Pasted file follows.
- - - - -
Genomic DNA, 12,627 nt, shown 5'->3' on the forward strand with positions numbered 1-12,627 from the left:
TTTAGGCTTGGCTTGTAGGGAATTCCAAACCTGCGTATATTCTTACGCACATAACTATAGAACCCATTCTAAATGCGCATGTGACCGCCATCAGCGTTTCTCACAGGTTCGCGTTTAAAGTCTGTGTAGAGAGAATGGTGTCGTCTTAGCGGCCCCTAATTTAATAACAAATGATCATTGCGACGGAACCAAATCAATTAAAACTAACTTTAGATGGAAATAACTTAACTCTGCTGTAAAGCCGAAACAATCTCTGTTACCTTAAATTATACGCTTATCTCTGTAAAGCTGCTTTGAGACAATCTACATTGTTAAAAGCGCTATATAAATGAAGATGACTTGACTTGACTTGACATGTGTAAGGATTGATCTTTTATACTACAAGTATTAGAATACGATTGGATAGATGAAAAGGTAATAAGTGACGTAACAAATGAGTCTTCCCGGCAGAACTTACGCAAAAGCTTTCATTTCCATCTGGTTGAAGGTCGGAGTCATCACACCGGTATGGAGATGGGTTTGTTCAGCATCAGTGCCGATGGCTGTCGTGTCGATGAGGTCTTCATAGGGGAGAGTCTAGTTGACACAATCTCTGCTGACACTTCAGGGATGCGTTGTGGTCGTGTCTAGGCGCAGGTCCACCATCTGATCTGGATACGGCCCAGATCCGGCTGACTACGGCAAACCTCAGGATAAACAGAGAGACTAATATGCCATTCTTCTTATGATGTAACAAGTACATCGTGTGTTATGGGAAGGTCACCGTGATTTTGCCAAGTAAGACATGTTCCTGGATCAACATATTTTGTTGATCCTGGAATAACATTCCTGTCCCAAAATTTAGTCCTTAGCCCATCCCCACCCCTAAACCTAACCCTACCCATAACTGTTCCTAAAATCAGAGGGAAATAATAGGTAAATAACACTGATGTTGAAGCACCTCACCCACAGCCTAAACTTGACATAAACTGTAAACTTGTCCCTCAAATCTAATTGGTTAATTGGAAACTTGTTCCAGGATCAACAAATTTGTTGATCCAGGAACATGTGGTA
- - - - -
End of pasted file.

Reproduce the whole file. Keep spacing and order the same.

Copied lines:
Genomic DNA, 12,627 nt, shown 5'->3' on the forward strand with positions numbered 1-12,627 from the left:
TTTAGGCTTGGCTTGTAGGGAATTCCAAACCTGCGTATATTCTTACGCACATAACTATAGAACCCATTCTAAATGCGCATGTGACCGCCATCAGCGTTTCTCACAGGTTCGCGTTTAAAGTCTGTGTAGAGAGAATGGTGTCGTCTTAGCGGCCCCTAATTTAATAACAAATGATCATTGCGACGGAACCAAATCAATTAAAACTAACTTTAGATGGAAATAACTTAACTCTGCTGTAAAGCCGAAACAATCTCTGTTACCTTAAATTATACGCTTATCTCTGTAAAGCTGCTTTGAGACAATCTACATTGTTAAAAGCGCTATATAAATGAAGATGACTTGACTTGACTTGACATGTGTAAGGATTGATCTTTTATACTACAAGTATTAGAATACGATTGGATAGATGAAAAGGTAATAAGTGACGTAACAAATGAGTCTTCCCGGCAGAACTTACGCAAAAGCTTTCATTTCCATCTGGTTGAAGGTCGGAGTCATCACACCGGTATGGAGATGGGTTTGTTCAGCATCAGTGCCGATGGCTGTCGTGTCGATGAGGTCTTCATAGGGGAGAGTCTAGTTGACACAATCTCTGCTGACACTTCAGGGATGCGTTGTGGTCGTGTCTAGGCGCAGGTCCACCATCTGATCTGGATACGGCCCAGATCCGGCTGACTACGGCAAACCTCAGGATAAACAGAGAGACTAATATGCCATTCTTCTTATGATGTAACAAGTACATCGTGTGTTATGGGAAGGTCACCGTGATTTTGCCAAGTAAGACATGTTCCTGGATCAACATATTTTGTTGATCCTGGAATAACATTCCTGTCCCAAAATTTAGTCCTTAGCCCATCCCCACCCCTAAACCTAACCCTACCCATAACTGTTCCTAAAATCAGAGGGAAATAATAGGTAAATAACACTGATGTTGAAGCACCTCACCCACAGCCTAAACTTGACATAAACTGTAAACTTGTCCCTCAAATCTAATTGGTTAATTGGAAACTTGTTCCAGGATCAACAAATTTGTTGATCCAGGAACATGTGGTA